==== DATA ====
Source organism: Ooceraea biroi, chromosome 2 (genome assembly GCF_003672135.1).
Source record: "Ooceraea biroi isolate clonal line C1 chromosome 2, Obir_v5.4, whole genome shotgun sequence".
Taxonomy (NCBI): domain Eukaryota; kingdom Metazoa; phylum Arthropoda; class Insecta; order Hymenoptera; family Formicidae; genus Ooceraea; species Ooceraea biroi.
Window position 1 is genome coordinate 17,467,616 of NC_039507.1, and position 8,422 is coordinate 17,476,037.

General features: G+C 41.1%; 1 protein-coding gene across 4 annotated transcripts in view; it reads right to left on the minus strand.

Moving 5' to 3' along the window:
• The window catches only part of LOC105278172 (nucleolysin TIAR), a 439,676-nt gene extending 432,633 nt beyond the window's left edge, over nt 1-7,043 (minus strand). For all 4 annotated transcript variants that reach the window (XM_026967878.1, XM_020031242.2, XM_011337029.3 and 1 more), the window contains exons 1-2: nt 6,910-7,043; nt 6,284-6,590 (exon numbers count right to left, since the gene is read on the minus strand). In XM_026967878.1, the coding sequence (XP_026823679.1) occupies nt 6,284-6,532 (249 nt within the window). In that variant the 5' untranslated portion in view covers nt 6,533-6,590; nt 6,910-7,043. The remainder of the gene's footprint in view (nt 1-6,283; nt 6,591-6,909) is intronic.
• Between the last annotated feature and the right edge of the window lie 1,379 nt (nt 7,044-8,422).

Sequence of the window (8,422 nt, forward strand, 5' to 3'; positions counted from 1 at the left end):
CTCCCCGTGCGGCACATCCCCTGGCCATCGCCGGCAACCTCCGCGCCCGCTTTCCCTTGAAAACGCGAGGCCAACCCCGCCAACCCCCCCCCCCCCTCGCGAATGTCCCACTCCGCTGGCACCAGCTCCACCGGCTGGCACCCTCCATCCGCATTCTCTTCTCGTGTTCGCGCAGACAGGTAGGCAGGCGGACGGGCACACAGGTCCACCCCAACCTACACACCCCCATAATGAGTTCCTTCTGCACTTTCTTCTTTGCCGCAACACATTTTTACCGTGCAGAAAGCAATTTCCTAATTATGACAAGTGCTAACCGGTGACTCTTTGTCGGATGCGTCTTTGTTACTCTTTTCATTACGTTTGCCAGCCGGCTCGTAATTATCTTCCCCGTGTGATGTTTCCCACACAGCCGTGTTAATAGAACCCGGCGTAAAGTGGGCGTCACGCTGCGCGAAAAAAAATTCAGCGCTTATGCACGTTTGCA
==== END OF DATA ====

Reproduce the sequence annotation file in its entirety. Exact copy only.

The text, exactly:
Source organism: Ooceraea biroi, chromosome 2 (genome assembly GCF_003672135.1).
Source record: "Ooceraea biroi isolate clonal line C1 chromosome 2, Obir_v5.4, whole genome shotgun sequence".
Taxonomy (NCBI): domain Eukaryota; kingdom Metazoa; phylum Arthropoda; class Insecta; order Hymenoptera; family Formicidae; genus Ooceraea; species Ooceraea biroi.
Window position 1 is genome coordinate 17,467,616 of NC_039507.1, and position 8,422 is coordinate 17,476,037.

General features: G+C 41.1%; 1 protein-coding gene across 4 annotated transcripts in view; it reads right to left on the minus strand.

Moving 5' to 3' along the window:
• The window catches only part of LOC105278172 (nucleolysin TIAR), a 439,676-nt gene extending 432,633 nt beyond the window's left edge, over nt 1-7,043 (minus strand). For all 4 annotated transcript variants that reach the window (XM_026967878.1, XM_020031242.2, XM_011337029.3 and 1 more), the window contains exons 1-2: nt 6,910-7,043; nt 6,284-6,590 (exon numbers count right to left, since the gene is read on the minus strand). In XM_026967878.1, the coding sequence (XP_026823679.1) occupies nt 6,284-6,532 (249 nt within the window). In that variant the 5' untranslated portion in view covers nt 6,533-6,590; nt 6,910-7,043. The remainder of the gene's footprint in view (nt 1-6,283; nt 6,591-6,909) is intronic.
• Between the last annotated feature and the right edge of the window lie 1,379 nt (nt 7,044-8,422).

Sequence of the window (8,422 nt, forward strand, 5' to 3'; positions counted from 1 at the left end):
CTCCCCGTGCGGCACATCCCCTGGCCATCGCCGGCAACCTCCGCGCCCGCTTTCCCTTGAAAACGCGAGGCCAACCCCGCCAACCCCCCCCCCCCCTCGCGAATGTCCCACTCCGCTGGCACCAGCTCCACCGGCTGGCACCCTCCATCCGCATTCTCTTCTCGTGTTCGCGCAGACAGGTAGGCAGGCGGACGGGCACACAGGTCCACCCCAACCTACACACCCCCATAATGAGTTCCTTCTGCACTTTCTTCTTTGCCGCAACACATTTTTACCGTGCAGAAAGCAATTTCCTAATTATGACAAGTGCTAACCGGTGACTCTTTGTCGGATGCGTCTTTGTTACTCTTTTCATTACGTTTGCCAGCCGGCTCGTAATTATCTTCCCCGTGTGATGTTTCCCACACAGCCGTGTTAATAGAACCCGGCGTAAAGTGGGCGTCACGCTGCGCGAAAAAAAATTCAGCGCTTATGCACGTTTGCA